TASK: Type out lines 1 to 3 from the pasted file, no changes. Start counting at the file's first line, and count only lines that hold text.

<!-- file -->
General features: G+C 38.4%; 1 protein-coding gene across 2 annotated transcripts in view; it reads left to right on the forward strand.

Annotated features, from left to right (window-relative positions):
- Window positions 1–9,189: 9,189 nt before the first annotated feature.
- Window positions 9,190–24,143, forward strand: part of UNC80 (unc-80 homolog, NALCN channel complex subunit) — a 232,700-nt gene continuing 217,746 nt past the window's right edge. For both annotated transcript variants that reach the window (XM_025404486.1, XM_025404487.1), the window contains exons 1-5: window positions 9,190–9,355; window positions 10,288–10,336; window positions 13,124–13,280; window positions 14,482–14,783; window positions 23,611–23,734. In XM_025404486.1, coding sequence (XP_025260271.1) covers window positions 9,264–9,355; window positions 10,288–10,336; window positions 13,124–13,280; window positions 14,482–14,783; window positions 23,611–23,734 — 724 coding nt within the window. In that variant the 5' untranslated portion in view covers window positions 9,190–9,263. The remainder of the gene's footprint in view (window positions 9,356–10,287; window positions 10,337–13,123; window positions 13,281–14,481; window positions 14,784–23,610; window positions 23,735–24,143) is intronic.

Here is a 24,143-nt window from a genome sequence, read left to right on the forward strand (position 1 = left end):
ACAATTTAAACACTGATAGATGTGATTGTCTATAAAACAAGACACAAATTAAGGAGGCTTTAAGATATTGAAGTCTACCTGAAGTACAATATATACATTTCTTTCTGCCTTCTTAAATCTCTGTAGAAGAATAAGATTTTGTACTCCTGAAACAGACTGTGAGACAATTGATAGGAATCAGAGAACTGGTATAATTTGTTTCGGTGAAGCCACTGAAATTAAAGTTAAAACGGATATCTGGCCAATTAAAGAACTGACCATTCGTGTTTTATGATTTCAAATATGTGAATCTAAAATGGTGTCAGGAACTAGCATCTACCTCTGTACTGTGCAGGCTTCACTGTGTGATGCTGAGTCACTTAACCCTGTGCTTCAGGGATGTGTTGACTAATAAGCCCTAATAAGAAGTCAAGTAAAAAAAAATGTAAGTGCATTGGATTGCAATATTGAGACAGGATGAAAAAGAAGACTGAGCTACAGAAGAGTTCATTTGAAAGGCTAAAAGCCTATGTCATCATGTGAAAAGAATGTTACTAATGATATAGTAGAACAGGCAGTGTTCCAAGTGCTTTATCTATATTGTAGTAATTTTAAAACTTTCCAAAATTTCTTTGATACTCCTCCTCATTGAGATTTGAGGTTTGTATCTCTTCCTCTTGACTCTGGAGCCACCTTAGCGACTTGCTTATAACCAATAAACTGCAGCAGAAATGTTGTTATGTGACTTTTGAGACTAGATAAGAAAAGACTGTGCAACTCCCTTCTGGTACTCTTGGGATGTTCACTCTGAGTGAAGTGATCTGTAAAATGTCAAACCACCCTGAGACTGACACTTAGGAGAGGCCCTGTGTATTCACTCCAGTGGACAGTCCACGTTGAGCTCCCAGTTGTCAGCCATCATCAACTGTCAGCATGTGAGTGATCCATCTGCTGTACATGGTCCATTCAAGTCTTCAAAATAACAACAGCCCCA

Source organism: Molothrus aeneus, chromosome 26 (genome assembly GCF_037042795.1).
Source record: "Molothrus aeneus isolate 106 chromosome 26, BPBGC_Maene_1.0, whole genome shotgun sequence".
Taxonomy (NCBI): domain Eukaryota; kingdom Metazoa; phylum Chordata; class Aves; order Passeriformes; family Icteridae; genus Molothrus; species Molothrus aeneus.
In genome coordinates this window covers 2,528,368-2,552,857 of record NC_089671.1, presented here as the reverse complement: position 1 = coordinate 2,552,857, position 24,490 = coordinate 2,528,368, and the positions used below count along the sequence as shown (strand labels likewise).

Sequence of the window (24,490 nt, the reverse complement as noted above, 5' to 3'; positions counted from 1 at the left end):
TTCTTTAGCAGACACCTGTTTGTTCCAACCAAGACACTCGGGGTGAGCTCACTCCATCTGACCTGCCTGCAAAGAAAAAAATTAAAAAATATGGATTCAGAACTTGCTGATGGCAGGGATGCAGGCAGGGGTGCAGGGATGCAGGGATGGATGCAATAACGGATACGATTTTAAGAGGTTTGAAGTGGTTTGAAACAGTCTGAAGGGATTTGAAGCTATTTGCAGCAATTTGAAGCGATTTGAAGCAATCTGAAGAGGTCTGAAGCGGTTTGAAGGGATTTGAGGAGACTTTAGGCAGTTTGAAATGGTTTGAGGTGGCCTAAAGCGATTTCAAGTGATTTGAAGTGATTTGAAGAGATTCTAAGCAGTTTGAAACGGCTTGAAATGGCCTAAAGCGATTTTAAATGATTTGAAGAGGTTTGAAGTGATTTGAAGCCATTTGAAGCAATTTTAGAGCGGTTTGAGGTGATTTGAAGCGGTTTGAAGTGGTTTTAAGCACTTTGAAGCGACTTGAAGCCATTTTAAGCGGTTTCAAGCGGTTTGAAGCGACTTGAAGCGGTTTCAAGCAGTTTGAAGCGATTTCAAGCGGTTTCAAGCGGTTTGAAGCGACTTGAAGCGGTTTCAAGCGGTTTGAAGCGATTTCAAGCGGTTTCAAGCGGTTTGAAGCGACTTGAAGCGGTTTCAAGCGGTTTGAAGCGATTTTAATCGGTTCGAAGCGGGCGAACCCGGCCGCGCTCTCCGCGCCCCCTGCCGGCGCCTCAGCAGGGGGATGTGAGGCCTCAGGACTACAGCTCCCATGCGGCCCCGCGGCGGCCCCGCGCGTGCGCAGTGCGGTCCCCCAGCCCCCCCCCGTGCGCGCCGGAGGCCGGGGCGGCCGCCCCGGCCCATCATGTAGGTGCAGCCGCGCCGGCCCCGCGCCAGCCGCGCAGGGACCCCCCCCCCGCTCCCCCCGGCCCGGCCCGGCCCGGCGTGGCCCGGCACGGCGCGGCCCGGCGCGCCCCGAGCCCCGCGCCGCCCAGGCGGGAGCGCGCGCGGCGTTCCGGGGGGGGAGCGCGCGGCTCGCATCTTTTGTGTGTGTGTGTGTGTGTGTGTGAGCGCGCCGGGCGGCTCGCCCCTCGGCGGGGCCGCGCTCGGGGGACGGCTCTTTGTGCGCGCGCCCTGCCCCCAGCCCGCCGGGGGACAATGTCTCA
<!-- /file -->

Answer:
General features: G+C 38.4%; 1 protein-coding gene across 2 annotated transcripts in view; it reads left to right on the forward strand.

Annotated features, from left to right (window-relative positions):
- Window positions 1–9,189: 9,189 nt before the first annotated feature.